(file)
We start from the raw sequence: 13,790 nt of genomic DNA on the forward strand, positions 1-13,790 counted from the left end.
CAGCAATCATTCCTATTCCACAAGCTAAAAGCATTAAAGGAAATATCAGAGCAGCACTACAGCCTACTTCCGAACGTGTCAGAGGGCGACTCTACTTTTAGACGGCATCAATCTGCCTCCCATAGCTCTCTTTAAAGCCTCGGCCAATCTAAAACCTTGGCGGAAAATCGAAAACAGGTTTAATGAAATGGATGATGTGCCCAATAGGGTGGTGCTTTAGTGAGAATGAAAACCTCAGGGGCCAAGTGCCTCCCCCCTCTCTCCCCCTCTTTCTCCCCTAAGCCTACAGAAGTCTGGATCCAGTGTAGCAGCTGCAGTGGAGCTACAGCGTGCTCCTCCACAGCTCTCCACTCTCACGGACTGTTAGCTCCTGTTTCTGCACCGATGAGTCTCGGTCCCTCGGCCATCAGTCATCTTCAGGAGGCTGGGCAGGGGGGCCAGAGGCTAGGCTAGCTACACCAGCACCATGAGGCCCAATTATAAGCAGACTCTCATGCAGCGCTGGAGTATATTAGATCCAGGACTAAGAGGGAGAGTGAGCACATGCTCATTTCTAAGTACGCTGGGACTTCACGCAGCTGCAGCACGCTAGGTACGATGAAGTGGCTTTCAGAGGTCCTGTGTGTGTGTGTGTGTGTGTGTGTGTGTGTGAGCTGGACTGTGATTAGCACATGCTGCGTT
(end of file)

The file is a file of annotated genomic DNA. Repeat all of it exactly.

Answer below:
We start from the raw sequence: 13,790 nt of genomic DNA on the forward strand, positions 1-13,790 counted from the left end.
CAGCAATCATTCCTATTCCACAAGCTAAAAGCATTAAAGGAAATATCAGAGCAGCACTACAGCCTACTTCCGAACGTGTCAGAGGGCGACTCTACTTTTAGACGGCATCAATCTGCCTCCCATAGCTCTCTTTAAAGCCTCGGCCAATCTAAAACCTTGGCGGAAAATCGAAAACAGGTTTAATGAAATGGATGATGTGCCCAATAGGGTGGTGCTTTAGTGAGAATGAAAACCTCAGGGGCCAAGTGCCTCCCCCCTCTCTCCCCCTCTTTCTCCCCTAAGCCTACAGAAGTCTGGATCCAGTGTAGCAGCTGCAGTGGAGCTACAGCGTGCTCCTCCACAGCTCTCCACTCTCACGGACTGTTAGCTCCTGTTTCTGCACCGATGAGTCTCGGTCCCTCGGCCATCAGTCATCTTCAGGAGGCTGGGCAGGGGGGCCAGAGGCTAGGCTAGCTACACCAGCACCATGAGGCCCAATTATAAGCAGACTCTCATGCAGCGCTGGAGTATATTAGATCCAGGACTAAGAGGGAGAGTGAGCACATGCTCATTTCTAAGTACGCTGGGACTTCACGCAGCTGCAGCACGCTAGGTACGATGAAGTGGCTTTCAGAGGTCCTGTGTGTGTGTGTGTGTGTGTGTGTGTGTGTGAGCTGGACTGTGATTAGCACATGCTGCGTT